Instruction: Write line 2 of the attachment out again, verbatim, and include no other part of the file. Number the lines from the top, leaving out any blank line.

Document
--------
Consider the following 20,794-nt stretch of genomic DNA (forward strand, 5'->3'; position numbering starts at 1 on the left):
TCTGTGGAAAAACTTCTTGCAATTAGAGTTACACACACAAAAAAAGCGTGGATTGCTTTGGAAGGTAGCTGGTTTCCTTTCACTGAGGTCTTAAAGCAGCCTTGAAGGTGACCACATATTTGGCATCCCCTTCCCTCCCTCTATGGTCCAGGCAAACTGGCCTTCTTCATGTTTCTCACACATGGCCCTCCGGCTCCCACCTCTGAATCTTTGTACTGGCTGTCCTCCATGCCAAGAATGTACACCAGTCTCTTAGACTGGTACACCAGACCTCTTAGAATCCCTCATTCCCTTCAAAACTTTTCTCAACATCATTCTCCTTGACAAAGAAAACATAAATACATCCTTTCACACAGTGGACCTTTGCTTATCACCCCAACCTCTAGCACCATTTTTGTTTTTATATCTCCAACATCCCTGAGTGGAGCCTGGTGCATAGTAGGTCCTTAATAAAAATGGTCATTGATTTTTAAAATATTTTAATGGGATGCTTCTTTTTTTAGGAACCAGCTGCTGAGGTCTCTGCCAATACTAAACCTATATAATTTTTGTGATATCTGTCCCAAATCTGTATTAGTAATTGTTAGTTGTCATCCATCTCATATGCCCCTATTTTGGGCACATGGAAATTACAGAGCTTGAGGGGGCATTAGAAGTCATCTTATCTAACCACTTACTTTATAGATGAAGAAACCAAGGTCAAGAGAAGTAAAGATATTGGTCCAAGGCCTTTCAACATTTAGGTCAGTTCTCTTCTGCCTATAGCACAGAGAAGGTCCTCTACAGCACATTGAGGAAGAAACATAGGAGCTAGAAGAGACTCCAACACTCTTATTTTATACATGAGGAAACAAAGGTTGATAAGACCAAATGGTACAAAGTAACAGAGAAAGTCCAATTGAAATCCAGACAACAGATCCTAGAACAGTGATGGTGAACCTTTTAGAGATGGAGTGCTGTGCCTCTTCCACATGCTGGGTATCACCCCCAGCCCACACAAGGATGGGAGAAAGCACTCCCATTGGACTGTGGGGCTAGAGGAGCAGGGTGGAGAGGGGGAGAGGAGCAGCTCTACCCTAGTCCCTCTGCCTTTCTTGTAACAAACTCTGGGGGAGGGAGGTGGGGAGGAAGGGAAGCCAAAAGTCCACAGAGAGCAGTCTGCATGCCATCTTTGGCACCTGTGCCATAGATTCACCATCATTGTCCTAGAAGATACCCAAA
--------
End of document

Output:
TCTGTGGAAAAACTTCTTGCAATTAGAGTTACACACACAAAAAAAGCGTGGATTGCTTTGGAAGGTAGCTGGTTTCCTTTCACTGAGGTCTTAAAGCAGCCTTGAAGGTGACCACATATTTGGCATCCCCTTCCCTCCCTCTATGGTCCAGGCAAACTGGCCTTCTTCATGTTTCTCACACATGGCCCTCCGGCTCCCACCTCTGAATCTTTGTACTGGCTGTCCTCCATGCCAAGAATGTACACCAGTCTCTTAGACTGGTACACCAGACCTCTTAGAATCCCTCATTCCCTTCAAAACTTTTCTCAACATCATTCTCCTTGACAAAGAAAACATAAATACATCCTTTCACACAGTGGACCTTTGCTTATCACCCCAACCTCTAGCACCATTTTTGTTTTTATATCTCCAACATCCCTGAGTGGAGCCTGGTGCATAGTAGGTCCTTAATAAAAATGGTCATTGATTTTTAAAATATTTTAATGGGATGCTTCTTTTTTTAGGAACCAGCTGCTGAGGTCTCTGCCAATACTAAACCTATATAATTTTTGTGATATCTGTCCCAAATCTGTATTAGTAATTGTTAGTTGTCATCCATCTCATATGCCCCTATTTTGGGCACATGGAAATTACAGAGCTTGAGGGGGCATTAGAAGTCATCTTATCTAACCACTTACTTTATAGATGAAGAAACCAAGGTCAAGAGAAGTAAAGATATTGGTCCAAGGCCTTTCAACATTTAGGTCAGTTCTCTTCTGCCTATAGCACAGAGAAGGTCCTCTACAGCACATTGAGGAAGAAACATAGGAGCTAGAAGAGACTCCAACACTCTTATTTTATACATGAGGAAACAAAGGTTGATAAGACCAAATGGTACAAAGTAACAGAGAAAGTCCAATTGAAATCCAGACAACAGATCCTAGAACAGTGATGGTGAACCTTTTAGAGATGGAGTGCTGTGCCTCTTCCACATGCTGGGTATCACCCCCAGCCCACACAAGGATGGGAGAAAGCACTCCCATTGGACTGTGGGGCTAGAGGAGCAGGGTGGAGAGGGGGAGAGGAGCAGCTCTACCCTAGTCCCTCTGCCTTTCTTGTAACAAACTCTGGGGGAGGGAGGTGGGGAGGAAGGGAAGCCAAAAGTCCACAGAGAGCAGTCTGCATGCCATCTTTGGCACCTGTGCCATAGATTCACCATCATTGTCCTAGAAGATACCCAAA